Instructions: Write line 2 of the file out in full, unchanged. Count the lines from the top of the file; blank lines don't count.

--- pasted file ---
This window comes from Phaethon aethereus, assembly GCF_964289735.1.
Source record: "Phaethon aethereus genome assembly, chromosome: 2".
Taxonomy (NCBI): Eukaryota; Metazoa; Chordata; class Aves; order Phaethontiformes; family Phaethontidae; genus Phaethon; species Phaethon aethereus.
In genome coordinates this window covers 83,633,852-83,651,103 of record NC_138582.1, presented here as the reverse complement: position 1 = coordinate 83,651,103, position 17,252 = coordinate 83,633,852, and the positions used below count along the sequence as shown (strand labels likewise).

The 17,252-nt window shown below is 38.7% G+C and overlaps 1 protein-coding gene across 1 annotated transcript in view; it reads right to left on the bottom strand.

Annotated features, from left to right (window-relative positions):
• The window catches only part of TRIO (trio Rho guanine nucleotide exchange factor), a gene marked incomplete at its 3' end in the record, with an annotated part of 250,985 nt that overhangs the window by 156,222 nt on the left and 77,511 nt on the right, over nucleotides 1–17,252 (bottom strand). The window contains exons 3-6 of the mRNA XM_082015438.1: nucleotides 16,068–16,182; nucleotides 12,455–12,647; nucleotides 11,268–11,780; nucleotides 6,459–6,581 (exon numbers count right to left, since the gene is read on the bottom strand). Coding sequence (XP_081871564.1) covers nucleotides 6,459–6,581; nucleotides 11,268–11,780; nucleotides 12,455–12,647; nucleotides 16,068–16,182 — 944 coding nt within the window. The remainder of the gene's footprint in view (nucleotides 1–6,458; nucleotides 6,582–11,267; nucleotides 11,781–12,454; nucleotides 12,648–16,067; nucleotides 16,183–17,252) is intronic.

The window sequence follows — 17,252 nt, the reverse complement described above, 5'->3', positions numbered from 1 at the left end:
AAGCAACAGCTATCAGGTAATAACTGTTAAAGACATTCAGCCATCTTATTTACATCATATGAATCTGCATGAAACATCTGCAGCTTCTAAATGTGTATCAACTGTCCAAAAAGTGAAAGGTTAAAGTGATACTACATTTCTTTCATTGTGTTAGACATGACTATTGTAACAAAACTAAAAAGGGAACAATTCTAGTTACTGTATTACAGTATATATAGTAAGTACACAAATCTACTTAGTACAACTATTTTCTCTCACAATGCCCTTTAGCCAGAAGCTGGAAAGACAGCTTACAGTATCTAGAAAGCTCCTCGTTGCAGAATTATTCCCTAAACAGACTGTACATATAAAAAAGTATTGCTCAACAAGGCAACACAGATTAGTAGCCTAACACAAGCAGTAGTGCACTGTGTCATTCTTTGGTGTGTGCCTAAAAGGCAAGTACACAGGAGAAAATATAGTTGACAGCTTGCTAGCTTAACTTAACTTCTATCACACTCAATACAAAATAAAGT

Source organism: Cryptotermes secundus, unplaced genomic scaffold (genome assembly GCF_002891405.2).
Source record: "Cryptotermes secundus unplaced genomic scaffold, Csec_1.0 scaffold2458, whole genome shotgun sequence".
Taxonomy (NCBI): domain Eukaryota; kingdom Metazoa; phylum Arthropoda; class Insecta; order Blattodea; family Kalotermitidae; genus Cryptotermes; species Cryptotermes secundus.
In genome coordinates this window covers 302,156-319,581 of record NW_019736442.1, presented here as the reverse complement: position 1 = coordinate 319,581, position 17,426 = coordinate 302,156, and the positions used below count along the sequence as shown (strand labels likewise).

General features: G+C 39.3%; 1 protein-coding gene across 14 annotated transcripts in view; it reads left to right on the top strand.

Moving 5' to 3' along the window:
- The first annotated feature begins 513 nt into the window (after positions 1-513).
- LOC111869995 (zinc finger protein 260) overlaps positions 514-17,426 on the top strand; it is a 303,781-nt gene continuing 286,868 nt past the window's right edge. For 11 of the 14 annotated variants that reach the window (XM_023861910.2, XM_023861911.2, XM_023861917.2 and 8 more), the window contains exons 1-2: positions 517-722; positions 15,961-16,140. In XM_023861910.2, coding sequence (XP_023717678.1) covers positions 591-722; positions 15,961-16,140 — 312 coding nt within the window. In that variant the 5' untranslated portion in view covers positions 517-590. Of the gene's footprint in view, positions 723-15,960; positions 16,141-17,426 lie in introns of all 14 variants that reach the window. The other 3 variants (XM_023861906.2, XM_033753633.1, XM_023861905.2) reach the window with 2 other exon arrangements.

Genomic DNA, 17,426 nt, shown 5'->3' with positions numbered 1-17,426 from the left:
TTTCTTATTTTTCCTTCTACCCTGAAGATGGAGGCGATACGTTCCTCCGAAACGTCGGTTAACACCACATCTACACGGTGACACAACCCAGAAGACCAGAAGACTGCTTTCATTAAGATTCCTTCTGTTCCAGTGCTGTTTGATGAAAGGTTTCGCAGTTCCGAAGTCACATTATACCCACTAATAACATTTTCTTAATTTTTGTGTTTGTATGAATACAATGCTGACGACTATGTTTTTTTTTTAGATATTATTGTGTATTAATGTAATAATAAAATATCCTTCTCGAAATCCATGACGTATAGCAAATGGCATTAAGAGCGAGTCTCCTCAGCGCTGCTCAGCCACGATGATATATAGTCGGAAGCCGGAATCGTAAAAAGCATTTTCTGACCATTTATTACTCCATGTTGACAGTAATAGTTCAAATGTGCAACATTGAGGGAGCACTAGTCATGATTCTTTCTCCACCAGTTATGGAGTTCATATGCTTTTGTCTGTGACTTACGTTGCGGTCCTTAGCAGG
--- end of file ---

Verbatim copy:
Source record: "Phaethon aethereus genome assembly, chromosome: 2".